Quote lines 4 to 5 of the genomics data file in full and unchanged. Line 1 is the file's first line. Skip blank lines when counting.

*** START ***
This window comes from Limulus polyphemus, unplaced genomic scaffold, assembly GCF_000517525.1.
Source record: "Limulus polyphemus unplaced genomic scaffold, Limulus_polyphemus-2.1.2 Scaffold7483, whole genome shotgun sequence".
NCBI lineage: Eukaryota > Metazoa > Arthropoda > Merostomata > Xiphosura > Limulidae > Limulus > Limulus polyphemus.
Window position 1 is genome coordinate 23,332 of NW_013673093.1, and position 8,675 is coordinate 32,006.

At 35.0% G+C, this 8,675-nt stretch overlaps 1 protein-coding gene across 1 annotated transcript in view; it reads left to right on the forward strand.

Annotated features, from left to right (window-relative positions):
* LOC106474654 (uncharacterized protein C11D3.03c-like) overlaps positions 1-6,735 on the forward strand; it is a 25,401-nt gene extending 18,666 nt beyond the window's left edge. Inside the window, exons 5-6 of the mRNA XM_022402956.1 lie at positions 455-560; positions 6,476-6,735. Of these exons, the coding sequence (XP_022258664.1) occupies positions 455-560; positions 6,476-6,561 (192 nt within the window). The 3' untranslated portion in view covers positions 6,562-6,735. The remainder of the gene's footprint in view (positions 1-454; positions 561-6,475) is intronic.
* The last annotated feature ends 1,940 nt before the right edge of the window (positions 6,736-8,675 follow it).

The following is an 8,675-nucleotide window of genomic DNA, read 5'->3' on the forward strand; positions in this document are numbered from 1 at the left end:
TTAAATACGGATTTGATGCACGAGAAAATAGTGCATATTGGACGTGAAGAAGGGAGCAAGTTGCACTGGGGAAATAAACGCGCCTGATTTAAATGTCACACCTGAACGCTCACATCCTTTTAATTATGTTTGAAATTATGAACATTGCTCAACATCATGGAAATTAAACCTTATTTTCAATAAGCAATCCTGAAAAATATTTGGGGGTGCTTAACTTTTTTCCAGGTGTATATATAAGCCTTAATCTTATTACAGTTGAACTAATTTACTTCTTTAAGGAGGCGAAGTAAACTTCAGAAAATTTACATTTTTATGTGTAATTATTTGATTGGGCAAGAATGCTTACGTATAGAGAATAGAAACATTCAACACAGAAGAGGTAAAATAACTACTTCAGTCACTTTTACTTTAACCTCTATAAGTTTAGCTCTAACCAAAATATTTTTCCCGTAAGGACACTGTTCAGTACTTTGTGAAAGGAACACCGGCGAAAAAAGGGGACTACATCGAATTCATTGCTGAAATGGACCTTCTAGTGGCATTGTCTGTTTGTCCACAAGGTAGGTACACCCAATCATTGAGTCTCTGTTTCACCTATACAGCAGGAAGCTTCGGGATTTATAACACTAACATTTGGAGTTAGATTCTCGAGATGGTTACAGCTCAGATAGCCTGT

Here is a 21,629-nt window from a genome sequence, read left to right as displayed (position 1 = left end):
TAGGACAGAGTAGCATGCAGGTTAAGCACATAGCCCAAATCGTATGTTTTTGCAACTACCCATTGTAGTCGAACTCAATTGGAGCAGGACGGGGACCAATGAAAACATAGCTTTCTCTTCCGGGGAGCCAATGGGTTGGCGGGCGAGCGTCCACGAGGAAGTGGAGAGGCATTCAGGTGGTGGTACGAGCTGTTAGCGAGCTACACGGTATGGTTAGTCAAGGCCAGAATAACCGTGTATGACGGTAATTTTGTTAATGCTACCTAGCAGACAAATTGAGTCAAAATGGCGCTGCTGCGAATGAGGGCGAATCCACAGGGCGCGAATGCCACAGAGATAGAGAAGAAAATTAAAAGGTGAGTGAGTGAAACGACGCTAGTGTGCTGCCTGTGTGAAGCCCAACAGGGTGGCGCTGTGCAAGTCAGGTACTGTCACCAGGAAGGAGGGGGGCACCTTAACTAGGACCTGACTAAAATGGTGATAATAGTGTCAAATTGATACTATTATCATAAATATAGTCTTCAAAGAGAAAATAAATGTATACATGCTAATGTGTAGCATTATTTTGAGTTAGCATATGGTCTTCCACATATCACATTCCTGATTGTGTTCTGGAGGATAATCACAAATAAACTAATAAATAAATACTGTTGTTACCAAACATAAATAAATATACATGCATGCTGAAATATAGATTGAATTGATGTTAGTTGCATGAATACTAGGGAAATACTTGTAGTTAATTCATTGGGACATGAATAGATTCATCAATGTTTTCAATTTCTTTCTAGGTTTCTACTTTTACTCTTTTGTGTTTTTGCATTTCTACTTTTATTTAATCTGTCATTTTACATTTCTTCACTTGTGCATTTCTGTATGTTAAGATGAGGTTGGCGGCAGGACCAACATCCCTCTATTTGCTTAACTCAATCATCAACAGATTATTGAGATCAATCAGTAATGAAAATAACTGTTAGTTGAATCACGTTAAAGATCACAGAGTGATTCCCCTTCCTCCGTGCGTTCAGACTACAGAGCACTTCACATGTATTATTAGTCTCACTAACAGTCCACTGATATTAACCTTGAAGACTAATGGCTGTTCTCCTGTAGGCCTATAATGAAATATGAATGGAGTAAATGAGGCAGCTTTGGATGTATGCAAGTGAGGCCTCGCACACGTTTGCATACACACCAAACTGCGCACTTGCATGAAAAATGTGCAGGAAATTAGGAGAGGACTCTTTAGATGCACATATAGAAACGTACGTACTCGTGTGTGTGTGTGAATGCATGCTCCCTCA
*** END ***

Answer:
Window position 1 is genome coordinate 23,332 of NW_013673093.1, and position 8,675 is coordinate 32,006.

At 35.0% G+C, this 8,675-nt stretch overlaps 1 protein-coding gene across 1 annotated transcript in view; it reads left to right on the forward strand.